Randy Pobst is a professional racer and a really nice guy in person. Not only does he drive really fast cars in important races and do car tests for magazines, he also shows up at amateur endurance races and hangs out with casual racers, like me. I was fortunate to find him at a Lucky Dog Racing League race at Thunderhill and cajole him into taking a stint in my Yaris.
One of the things Randy is known for is his description of the “Vortex of Danger”. You can find him talking about this on YouTube videos and before endurance races he attends. The Vortex has even been added to the SCCA rule book. Here’s what it says.
“The Entry Vortex of Danger is a triangle inscribed by the turn-in point of the lead car, the apex, and the inside edge of the road. When overtaking, keep out of the Vortex of Danger. It’s too late to pass. The hole you see is closing rapidly, you are in a blind spot, there will likely be contact, and it will be your fault.”
“The Exit Vortex of Danger is a triangle inscribed by the apex, the track-out point of the lead car, and the outside edge of the road. When attempting a pass on the outside, be aware of the Exit Vortex of Danger, and back out of it if not in the lead car’s vision. It’s too late to safely pass. The hole you see on the outside is closing rapidly, you are in a blind spot, there will likely be contact, and it will be your fault.”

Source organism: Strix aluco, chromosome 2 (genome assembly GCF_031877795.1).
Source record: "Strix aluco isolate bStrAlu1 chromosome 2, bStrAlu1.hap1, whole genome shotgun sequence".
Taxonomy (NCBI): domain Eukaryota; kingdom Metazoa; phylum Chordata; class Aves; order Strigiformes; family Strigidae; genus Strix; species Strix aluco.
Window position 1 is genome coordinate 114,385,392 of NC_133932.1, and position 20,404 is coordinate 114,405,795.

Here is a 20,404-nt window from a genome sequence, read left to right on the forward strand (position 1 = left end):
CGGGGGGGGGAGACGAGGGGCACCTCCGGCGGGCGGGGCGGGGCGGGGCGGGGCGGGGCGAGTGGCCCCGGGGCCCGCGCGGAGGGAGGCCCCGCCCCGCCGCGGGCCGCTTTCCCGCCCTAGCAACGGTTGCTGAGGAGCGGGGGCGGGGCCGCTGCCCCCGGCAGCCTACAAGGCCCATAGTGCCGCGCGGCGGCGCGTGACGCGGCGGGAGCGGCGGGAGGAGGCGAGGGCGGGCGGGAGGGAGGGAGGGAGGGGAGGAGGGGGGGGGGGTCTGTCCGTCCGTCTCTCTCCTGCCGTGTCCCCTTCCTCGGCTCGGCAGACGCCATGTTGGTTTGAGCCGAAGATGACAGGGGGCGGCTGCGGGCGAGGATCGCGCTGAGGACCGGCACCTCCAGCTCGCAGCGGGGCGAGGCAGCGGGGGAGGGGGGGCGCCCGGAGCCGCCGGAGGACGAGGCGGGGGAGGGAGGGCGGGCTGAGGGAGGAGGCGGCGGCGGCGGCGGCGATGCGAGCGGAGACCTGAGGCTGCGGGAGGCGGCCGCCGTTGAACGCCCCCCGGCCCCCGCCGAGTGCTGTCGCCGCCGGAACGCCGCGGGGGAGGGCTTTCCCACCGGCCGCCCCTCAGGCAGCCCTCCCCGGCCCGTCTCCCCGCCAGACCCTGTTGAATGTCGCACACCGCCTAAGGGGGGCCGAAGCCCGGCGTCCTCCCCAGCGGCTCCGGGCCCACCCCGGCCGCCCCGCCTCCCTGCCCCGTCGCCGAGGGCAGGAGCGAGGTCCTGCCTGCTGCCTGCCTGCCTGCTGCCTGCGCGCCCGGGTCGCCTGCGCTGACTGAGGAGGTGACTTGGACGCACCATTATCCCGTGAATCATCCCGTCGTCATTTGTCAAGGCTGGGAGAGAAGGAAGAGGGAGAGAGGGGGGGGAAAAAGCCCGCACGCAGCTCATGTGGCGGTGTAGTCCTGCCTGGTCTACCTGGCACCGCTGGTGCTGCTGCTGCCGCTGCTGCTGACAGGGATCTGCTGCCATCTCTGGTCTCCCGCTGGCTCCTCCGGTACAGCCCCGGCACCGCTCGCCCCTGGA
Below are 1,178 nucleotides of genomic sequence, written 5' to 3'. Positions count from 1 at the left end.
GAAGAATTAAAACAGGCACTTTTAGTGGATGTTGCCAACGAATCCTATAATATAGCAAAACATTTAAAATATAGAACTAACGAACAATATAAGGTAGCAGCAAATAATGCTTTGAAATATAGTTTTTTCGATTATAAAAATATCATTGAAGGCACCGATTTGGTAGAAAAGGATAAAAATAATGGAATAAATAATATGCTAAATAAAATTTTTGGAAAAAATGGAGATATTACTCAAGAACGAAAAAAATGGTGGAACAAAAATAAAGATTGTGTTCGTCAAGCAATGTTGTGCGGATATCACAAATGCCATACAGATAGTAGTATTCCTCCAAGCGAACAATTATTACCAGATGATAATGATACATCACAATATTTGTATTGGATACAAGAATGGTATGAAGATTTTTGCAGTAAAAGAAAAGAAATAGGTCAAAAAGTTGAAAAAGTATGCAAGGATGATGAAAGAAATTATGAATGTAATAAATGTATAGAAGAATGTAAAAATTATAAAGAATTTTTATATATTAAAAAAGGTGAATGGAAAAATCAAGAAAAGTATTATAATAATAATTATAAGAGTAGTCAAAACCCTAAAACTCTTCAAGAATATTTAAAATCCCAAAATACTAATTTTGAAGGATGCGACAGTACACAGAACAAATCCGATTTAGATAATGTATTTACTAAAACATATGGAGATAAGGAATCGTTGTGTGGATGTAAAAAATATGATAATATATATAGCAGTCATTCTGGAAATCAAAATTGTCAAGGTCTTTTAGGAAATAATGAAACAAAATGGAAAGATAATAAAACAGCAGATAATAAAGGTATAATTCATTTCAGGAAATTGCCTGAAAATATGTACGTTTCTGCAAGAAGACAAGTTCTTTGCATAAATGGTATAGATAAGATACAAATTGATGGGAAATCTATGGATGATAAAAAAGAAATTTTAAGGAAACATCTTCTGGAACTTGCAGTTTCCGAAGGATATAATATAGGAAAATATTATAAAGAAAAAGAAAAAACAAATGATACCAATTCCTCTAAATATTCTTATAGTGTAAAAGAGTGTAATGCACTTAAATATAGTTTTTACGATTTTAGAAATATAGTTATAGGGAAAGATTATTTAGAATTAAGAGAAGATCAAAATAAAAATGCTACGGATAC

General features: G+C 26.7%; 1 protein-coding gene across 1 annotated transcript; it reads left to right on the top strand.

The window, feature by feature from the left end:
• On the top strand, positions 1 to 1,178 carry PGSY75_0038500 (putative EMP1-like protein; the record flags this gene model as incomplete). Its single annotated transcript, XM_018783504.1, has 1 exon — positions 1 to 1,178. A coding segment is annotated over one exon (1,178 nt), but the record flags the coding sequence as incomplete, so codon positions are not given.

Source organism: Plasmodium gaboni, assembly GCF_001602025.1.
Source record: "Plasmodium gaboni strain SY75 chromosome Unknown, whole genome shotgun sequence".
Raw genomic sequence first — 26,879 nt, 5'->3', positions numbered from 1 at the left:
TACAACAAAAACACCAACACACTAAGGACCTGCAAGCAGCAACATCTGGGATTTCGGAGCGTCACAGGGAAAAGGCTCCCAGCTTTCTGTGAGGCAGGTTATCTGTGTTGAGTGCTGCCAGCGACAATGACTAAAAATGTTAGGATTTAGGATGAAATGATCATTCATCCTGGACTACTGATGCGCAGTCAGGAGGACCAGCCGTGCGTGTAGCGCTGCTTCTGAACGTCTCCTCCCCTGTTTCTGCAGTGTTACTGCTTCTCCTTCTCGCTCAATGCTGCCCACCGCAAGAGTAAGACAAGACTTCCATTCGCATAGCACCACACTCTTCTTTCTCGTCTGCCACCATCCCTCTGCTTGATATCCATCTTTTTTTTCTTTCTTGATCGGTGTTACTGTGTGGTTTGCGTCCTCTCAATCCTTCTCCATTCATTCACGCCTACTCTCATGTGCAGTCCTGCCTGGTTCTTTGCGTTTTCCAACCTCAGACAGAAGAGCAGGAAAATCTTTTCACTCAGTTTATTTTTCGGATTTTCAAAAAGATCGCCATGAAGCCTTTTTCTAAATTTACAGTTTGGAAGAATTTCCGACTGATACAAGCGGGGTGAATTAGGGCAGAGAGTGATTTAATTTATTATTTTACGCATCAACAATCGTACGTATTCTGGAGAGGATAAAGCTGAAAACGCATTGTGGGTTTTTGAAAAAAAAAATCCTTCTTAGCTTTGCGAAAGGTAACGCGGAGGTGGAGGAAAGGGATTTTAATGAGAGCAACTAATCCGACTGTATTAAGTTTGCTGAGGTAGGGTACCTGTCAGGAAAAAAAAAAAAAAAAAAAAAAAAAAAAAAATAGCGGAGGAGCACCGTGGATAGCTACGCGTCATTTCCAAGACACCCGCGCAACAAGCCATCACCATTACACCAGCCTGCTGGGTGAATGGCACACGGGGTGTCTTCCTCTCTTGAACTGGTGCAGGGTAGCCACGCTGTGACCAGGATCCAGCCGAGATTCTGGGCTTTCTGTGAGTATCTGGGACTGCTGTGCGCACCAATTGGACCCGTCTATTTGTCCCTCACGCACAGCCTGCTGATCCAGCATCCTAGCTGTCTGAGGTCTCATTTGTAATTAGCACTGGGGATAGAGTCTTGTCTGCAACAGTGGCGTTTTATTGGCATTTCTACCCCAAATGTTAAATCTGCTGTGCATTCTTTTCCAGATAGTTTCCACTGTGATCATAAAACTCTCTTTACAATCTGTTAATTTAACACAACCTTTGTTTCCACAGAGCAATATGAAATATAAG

Got hit anyway? It was your fault
In the description of the Vortex of Danger, all of the emphasis is on the red car attempting to overtake the yellow car. But here’s the thing, the yellow car gets hit by the red car in every race. No, the red car isn’t supposed to hit the yellow car, but there are idiot drivers out there who go into the Vortex of Danger all the time. If you get hit by a car entering your Vortex of Danger, you have to realize one critical fact: you create your own Vortex of Danger.
If you take the typical racing line, you set up on the outside of the corner, clip the apex, and then track out to the exit. By starting on the outside, you end up creating a really large Vortex of Danger. You’re effectively inviting idiots to hit you.
However, if you start closer to the inside edge of the track, you create a smaller Vortex of Danger. Not only is it harder for idiots to hit you, but if they do, it will be on the rear of your vehicle, which is a lot sturdier than your wheel.
Every time you enter a corner, you choose how large your Vortex is. If you got hit because you let someone into your Vortex, that was your fault for trusting the idiot behind you. It’s really about trust. If you trust the driver behind you, then take the racing line. If not, don’t give them a chance to ruin your race. What about the exit Vortex? You also create your exit Vortex. The more you track out, the greater its size.
Personally, I don’t trust anyone on a race track. If I’m faster than the drivers behind me and they are far enough back that they can’t hit me, I’ll take a racing line. If not, I’ll close down the entry and ruin the corner for the sake of safety. The entry and exit vortices are really different. On the entry, we’re braking, and people often misjudge braking. On the exit, it’s throttle, and that happens a lot slower, so there’s more time to react to situations. In other words, I concern myself with the entry much more than the exit.